Rutgers Researchers Explore Microplastic Concentrations in the Raritan River

News | Raritan River Initiatives | Water Quality

New research from Dr. Nicole Fahrenfeld of Rutgers School of Engineering and former Rutgers graduate student Shirin Estahbanati examines microplastic contamination in the Raritan River. The goal of Dr. Fahrenfeld’s research was to determine the concentration of microplastic and evaluate the impact of wastewater treatment plants (WWTPs) on microplastic concentration in the Raritan. Microplastics are plastics smaller than 5mm and include secondary microplastics, which are derived from larger particles, and primary microplastics, which are manufactured in a small size. A comparison of samples collected upstream and downstream of several WWTP sites on the Raritan showed higher concentrations of microplastic downstream of some WWTPs.

While this finding indicates that WWTPs are a source of microplastic contamination, a comparison to a background site’s contamination levels points to the existence of another contamination source. Although, the production of personal care products that contain primary microplastics will be phased out by 2018 due to recent legislation, this will not address secondary microplastics, which were found in higher concentrations than primary microplastics in the Raritan.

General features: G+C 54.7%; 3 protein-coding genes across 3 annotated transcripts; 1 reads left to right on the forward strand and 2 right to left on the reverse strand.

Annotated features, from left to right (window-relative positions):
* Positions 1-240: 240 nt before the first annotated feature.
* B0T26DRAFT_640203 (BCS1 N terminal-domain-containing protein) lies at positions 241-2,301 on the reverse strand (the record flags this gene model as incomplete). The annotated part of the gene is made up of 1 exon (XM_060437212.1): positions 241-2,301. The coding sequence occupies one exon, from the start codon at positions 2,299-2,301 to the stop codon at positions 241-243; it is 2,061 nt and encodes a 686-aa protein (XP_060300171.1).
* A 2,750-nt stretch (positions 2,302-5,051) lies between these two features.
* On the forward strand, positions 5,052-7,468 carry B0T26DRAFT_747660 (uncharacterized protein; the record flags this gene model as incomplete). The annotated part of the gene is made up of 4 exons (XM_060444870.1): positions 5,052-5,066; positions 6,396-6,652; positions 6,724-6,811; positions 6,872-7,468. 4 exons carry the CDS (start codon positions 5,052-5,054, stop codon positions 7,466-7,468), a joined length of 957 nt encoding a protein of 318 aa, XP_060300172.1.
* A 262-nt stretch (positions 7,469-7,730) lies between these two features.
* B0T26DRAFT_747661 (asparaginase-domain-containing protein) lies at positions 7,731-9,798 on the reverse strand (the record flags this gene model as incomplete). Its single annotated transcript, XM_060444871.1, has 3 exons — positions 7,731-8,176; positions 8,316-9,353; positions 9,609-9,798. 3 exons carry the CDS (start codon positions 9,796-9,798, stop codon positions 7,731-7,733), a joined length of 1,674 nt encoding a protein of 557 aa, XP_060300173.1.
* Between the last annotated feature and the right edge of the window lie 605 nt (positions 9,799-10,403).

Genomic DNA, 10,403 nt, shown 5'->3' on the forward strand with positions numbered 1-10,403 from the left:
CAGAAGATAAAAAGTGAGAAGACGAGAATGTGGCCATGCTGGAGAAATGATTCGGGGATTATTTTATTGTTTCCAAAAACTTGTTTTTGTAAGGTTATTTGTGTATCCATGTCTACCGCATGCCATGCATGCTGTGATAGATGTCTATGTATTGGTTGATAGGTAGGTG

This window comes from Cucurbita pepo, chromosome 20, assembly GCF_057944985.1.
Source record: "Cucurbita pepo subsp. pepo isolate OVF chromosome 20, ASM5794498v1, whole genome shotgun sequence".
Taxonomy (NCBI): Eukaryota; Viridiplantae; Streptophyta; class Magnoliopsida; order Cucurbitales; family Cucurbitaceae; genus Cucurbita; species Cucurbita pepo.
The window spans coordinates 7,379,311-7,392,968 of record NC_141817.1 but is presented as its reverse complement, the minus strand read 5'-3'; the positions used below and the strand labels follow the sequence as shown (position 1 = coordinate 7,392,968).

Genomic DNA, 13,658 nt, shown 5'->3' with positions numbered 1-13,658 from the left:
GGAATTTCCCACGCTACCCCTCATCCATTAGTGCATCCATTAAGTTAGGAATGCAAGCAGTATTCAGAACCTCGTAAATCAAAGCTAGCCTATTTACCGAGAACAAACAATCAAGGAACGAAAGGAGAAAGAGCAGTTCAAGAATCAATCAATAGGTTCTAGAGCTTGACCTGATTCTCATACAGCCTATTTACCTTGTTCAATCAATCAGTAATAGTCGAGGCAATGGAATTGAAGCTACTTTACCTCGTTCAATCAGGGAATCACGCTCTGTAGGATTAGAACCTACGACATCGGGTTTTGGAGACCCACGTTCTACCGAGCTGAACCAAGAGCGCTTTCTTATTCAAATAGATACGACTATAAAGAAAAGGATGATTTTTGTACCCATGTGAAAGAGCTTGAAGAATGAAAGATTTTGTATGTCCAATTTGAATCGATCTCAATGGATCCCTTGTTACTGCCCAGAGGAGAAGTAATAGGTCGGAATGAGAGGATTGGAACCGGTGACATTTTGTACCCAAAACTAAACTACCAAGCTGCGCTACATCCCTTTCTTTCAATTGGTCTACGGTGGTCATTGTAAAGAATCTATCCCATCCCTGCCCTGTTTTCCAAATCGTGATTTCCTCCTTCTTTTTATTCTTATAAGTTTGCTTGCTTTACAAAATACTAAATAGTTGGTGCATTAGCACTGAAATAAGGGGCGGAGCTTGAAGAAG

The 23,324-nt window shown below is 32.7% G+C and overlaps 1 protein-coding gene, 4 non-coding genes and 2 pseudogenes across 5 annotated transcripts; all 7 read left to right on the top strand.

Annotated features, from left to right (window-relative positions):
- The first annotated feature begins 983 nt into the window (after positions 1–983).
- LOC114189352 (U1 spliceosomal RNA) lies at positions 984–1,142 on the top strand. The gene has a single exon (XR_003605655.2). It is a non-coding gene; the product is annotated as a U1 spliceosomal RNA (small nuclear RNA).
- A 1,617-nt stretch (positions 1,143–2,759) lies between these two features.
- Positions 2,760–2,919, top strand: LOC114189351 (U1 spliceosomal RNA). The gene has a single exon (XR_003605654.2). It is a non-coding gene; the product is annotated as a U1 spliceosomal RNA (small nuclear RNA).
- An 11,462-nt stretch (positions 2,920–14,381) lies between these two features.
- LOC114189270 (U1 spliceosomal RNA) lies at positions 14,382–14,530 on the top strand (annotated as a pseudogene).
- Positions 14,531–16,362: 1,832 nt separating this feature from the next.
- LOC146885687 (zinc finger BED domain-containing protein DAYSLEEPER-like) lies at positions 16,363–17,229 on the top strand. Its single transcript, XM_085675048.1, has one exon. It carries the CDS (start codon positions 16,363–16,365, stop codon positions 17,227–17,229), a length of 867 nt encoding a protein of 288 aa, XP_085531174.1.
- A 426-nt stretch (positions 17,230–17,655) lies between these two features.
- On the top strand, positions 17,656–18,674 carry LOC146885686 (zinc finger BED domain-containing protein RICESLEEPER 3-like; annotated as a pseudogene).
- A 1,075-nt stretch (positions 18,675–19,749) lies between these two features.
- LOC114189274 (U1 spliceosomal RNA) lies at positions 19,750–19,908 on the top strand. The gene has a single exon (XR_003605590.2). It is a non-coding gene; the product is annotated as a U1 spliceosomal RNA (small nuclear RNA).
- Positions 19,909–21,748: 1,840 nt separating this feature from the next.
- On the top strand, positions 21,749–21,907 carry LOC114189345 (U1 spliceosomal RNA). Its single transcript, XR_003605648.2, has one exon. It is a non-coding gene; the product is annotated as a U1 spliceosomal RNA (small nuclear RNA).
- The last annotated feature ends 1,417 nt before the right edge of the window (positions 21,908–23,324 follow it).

Dr. Fahrenfeld is also involved in ongoing research on Antibiotic Resistant Gene (ARG) in the Hudson, Passaic and Raritan Rivers. This research assessed ARG levels under both wet and dry conditions, and is exploring the potential for end-of-pipe treatment with rapid settling and disinfection.

Dr. Fahrenfeld was a speaker at the 2016 Sustainable Raritan River Conference.  Click on the link to read the full microplastic paper:  Influence of wastewater treatment plant discharges on microplastic concentrations in surface water.  This research was funded by the United States Geological Survey through the New Jersey Water Resources Research Institute at Rutgers and through Rutgers Aresty Research Center and the Douglass Project for Women in Math, Science, and Engineering.

For more information contact Dr. Nicole Fahrenfeld at